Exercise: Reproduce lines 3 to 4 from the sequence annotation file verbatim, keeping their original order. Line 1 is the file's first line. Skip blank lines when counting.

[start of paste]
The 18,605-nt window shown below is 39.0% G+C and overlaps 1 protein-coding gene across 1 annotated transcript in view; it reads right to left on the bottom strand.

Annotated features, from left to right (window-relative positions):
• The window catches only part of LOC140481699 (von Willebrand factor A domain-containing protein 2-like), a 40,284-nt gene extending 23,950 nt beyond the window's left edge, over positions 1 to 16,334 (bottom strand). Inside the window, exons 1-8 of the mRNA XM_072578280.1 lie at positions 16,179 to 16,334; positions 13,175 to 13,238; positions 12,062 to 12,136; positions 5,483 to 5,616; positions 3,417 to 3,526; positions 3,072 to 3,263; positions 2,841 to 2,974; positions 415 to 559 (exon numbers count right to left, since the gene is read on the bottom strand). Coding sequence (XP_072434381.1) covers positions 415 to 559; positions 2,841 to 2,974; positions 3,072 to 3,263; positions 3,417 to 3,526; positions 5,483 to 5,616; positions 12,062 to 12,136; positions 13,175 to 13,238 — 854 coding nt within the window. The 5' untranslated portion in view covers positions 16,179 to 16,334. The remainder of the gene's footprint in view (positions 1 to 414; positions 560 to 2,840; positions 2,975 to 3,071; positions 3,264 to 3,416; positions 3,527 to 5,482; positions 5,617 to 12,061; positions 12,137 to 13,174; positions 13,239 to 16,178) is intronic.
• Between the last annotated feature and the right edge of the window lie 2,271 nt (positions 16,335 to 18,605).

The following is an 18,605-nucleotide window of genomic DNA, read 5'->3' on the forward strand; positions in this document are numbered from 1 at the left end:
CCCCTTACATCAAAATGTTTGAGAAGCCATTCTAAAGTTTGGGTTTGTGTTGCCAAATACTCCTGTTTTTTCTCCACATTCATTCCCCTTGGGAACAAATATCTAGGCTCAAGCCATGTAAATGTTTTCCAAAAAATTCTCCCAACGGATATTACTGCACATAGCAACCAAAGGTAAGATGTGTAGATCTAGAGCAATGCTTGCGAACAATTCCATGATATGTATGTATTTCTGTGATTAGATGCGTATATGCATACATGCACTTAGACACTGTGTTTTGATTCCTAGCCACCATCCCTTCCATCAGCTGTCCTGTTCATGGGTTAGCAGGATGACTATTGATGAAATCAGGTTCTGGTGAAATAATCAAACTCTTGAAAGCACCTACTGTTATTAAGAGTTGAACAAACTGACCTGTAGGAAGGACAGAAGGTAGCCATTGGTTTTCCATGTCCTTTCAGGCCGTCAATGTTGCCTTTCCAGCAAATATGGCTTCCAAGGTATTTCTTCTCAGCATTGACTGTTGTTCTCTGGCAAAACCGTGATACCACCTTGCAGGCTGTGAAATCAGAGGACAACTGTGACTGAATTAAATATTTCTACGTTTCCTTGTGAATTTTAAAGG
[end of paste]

• The window catches only part of LOC140481699 (von Willebrand factor A domain-containing protein 2-like), a 40,284-nt gene extending 23,950 nt beyond the window's left edge, over positions 1 to 16,334 (bottom strand). Inside the window, exons 1-8 of the mRNA XM_072578280.1 lie at positions 16,179 to 16,334; positions 13,175 to 13,238; positions 12,062 to 12,136; positions 5,483 to 5,616; positions 3,417 to 3,526; positions 3,072 to 3,263; positions 2,841 to 2,974; positions 415 to 559 (exon numbers count right to left, since the gene is read on the bottom strand). Coding sequence (XP_072434381.1) covers positions 415 to 559; positions 2,841 to 2,974; positions 3,072 to 3,263; positions 3,417 to 3,526; positions 5,483 to 5,616; positions 12,062 to 12,136; positions 13,175 to 13,238 — 854 coding nt within the window. The 5' untranslated portion in view covers positions 16,179 to 16,334. The remainder of the gene's footprint in view (positions 1 to 414; positions 560 to 2,840; positions 2,975 to 3,071; positions 3,264 to 3,416; positions 3,527 to 5,482; positions 5,617 to 12,061; positions 12,137 to 13,174; positions 13,239 to 16,178) is intronic.
• Between the last annotated feature and the right edge of the window lie 2,271 nt (positions 16,335 to 18,605).